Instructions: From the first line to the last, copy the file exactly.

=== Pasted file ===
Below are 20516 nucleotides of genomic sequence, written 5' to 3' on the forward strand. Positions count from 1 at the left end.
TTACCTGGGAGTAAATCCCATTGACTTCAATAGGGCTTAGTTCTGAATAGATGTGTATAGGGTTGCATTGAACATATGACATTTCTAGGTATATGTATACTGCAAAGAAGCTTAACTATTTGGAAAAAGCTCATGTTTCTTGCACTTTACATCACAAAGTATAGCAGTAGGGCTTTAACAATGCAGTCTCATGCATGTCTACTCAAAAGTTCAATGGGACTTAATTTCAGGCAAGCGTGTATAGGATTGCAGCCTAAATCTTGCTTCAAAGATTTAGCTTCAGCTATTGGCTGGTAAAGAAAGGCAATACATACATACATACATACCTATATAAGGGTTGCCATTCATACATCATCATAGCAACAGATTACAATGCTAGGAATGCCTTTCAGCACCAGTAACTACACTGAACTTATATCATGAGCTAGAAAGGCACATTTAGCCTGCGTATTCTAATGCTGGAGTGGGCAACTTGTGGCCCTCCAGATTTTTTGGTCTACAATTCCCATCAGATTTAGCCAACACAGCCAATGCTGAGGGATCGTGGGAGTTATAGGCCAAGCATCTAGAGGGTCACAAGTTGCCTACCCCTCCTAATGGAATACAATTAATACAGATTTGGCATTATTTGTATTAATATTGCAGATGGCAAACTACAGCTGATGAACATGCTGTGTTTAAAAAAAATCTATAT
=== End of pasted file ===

Below are 20516 nucleotides of genomic sequence, written 5' to 3' on the forward strand. Positions count from 1 at the left end.
TTACCTGGGAGTAAATCCCATTGACTTCAATAGGGCTTAGTTCTGAATAGATGTGTATAGGGTTGCATTGAACATATGACATTTCTAGGTATATGTATACTGCAAAGAAGCTTAACTATTTGGAAAAAGCTCATGTTTCTTGCACTTTACATCACAAAGTATAGCAGTAGGGCTTTAACAATGCAGTCTCATGCATGTCTACTCAAAAGTTCAATGGGACTTAATTTCAGGCAAGCGTGTATAGGATTGCAGCCTAAATCTTGCTTCAAAGATTTAGCTTCAGCTATTGGCTGGTAAAGAAAGGCAATACATACATACATACATACCTATATAAGGGTTGCCATTCATACATCATCATAGCAACAGATTACAATGCTAGGAATGCCTTTCAGCACCAGTAACTACACTGAACTTATATCATGAGCTAGAAAGGCACATTTAGCCTGCGTATTCTAATGCTGGAGTGGGCAACTTGTGGCCCTCCAGATTTTTTGGTCTACAATTCCCATCAGATTTAGCCAACACAGCCAATGCTGAGGGATCGTGGGAGTTATAGGCCAAGCATCTAGAGGGTCACAAGTTGCCTACCCCTCCTAATGGAATACAATTAATACAGATTTGGCATTATTTGTATTAATATTGCAGATGGCAAACTACAGCTGATGAACATGCTGTGTTTAAAAAAAATCTATAT